What is Japanese knotweed?
Japanese knotweed is a non-native invasive plant, which has incredibly strong root systems. It lies dormant in winter months but then grows aggressively from May to October. It has distinctive red stems and flat green leaves.
It can cause damage to buildings and is strong enough to break through concrete. Crucially, if not treated correctly or thoroughly, it will grow back. Leaving just one stem (or rhizome) means it can grow back and continue to blight properties. In the most extreme cases, Japanese knotweed can lead to buildings being condemned.
Why is Japanese knotweed a problem?
In addition to the risk of physical damage to your property, it can also affect your ability to sell your home or obtain a mortgage. Some lenders refuse to finance against a property affected by Japanese knotweed. Others place restrictions on the mortgage. It can have an effect on the value of your property too, as the treatment time is often lengthy over a number of years and ideally requires insurance to support it.
What are a landowners obligations?
If a landowner fails to treat Japanese knotweed on their property and it either transfers to another property or its proliferation has a knock-on effect, they can be liable to legal action.
Firstly, those affected can seek an injunction to force the landowner to take action to remove the knotweed. This can include treatment costs, damages for the impact on the value of affected properties and further damages for any impact on the enjoyment of those properties. Considering the damage that knotweed can do – above and below ground – it is not inconceivable that damages could run into the hundreds of thousands.
In addition to an injunction, more recently introduced powers provide an another opportunity for redress for affected land owners. The Antisocial Behaviour, Crime and Policing Act 2014 is used to protect against any pattern of behaviour which has a detrimental effect on quality of life. This can – and is – used to apply to knotweed.
Local councils and the police can issue a Community Protection Notice against the offending party – following written warnings about the anti-social behaviour. Failure to comply with such a notice, without reasonable excuse, is a criminal offence which could result in a fine or prosecution.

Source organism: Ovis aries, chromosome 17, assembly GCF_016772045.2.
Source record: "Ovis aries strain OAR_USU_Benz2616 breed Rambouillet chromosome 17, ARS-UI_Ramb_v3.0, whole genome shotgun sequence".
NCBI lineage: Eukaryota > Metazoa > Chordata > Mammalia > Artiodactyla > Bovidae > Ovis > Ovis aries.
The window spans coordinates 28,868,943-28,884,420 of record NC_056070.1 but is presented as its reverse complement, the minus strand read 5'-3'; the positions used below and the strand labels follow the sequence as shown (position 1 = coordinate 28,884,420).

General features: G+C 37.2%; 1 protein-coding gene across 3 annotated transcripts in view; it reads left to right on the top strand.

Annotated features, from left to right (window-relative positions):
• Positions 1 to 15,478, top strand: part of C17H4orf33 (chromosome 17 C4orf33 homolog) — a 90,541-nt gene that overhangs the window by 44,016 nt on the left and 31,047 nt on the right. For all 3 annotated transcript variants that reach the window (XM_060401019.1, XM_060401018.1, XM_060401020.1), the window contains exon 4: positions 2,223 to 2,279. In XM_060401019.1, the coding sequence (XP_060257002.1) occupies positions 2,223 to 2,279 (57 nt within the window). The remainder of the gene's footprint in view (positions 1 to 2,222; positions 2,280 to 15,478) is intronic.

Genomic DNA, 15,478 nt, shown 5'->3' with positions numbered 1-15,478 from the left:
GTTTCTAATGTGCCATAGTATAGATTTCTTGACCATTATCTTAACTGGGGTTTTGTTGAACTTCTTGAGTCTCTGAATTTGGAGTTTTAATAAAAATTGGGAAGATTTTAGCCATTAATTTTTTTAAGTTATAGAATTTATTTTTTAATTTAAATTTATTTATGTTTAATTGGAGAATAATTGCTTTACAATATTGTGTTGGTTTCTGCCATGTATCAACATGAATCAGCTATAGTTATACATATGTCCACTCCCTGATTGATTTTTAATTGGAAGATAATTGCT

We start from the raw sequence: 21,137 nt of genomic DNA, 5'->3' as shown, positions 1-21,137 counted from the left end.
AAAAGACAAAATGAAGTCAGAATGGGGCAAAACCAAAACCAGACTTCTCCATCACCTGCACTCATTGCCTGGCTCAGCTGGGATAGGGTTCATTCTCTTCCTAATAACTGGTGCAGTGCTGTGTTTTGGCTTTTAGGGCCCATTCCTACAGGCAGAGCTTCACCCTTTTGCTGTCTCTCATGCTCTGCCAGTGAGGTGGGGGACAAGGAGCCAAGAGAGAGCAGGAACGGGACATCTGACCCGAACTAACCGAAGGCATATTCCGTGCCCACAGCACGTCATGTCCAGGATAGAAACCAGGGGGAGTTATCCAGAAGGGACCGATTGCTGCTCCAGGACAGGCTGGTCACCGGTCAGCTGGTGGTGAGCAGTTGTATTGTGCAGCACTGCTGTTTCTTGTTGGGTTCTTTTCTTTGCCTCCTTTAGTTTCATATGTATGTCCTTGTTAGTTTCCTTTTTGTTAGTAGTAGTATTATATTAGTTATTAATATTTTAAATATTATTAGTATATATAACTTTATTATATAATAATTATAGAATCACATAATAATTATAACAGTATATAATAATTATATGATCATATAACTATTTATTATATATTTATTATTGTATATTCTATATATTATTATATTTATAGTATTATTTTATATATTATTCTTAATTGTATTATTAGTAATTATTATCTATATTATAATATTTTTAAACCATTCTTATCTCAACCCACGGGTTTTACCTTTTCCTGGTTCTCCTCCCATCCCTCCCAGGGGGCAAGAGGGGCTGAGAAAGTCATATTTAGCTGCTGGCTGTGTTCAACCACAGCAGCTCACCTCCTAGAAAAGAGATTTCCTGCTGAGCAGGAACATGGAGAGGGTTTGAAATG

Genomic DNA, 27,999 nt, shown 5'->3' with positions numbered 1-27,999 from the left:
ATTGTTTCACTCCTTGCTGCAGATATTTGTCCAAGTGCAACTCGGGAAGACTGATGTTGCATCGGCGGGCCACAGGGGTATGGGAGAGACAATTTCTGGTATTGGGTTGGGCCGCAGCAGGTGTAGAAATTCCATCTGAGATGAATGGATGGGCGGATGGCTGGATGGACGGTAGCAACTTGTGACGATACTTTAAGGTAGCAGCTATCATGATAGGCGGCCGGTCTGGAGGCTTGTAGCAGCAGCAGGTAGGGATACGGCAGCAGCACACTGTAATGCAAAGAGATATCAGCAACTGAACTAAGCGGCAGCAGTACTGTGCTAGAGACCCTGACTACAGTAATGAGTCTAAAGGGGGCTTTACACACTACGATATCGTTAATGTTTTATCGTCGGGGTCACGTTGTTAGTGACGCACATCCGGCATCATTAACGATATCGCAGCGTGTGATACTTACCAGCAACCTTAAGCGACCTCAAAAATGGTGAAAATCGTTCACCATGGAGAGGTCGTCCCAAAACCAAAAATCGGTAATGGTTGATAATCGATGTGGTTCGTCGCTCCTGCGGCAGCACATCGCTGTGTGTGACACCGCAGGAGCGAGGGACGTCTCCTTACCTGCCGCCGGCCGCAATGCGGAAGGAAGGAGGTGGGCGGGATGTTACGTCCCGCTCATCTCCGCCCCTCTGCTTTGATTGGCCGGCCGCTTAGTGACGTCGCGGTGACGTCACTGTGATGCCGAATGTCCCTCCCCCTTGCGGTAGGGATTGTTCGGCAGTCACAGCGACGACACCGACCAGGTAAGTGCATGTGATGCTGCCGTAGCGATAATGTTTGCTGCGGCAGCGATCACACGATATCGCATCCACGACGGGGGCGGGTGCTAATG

What can you do?
If you have Japanese knotweed on your property, you need specialist treatment and legal advice straight away.
Do not touch it. You must seek specialist advice. Simply digging it out will not get rid of Japanese knotweed and more importantly, digging it out could be a criminal offence. As it is so invasive, Japanese knotweed is controlled waste and legislation exists to control how it is disposed of. You cannot simply put it in your recycling bin.
Isolate the area - it takes only one rhizome to stick to the bottom of a welly or garden tool for it to spread. All tools and equipment used in the area affected should be thoroughly cleaned immediately.
You should seek specialist advice immediately from companies who are accredited in the treatment and disposal of Japanese knotweed.
Japanese knotweed is not just a weed or irritant for a keen gardener. The presence and spread of Japanese knotweed can be a legal nuisance and a party may have acted negligently in not treating it at all or not treating it correctly. This is in addition to the detrimental effect on the value of your property and the risk of physical damage. It can hinder large scale developments or impede domestic planning permission.
More and more clients are coming to us with concerns about Japanese knotweed, whether it is on their own property or worried about its presence on neighbouring property. If you have knotweed on your land, you need to act fast, as if it spreads onto other people’s property, you could be liable for a claim in nuisance. You risk not only having to meet the cost of treatment but also paying compensation for other losses. Equally, if your property neighbours another plot with knotweed, you may be able to take action to force the owner to deal with it to limit the risk to you.
We recommend that property owners take a rounded approach to dealing this. You need a strong combination of legal, surveyor and treatment advice. Each needs to be specialists. The dispute resolution team at Stephensons offer specialist advice on Japanese knotweed and coordinate the other experts needed to make your claim as easy as possible.
Contact our team today to discuss your options on 01616 966 229.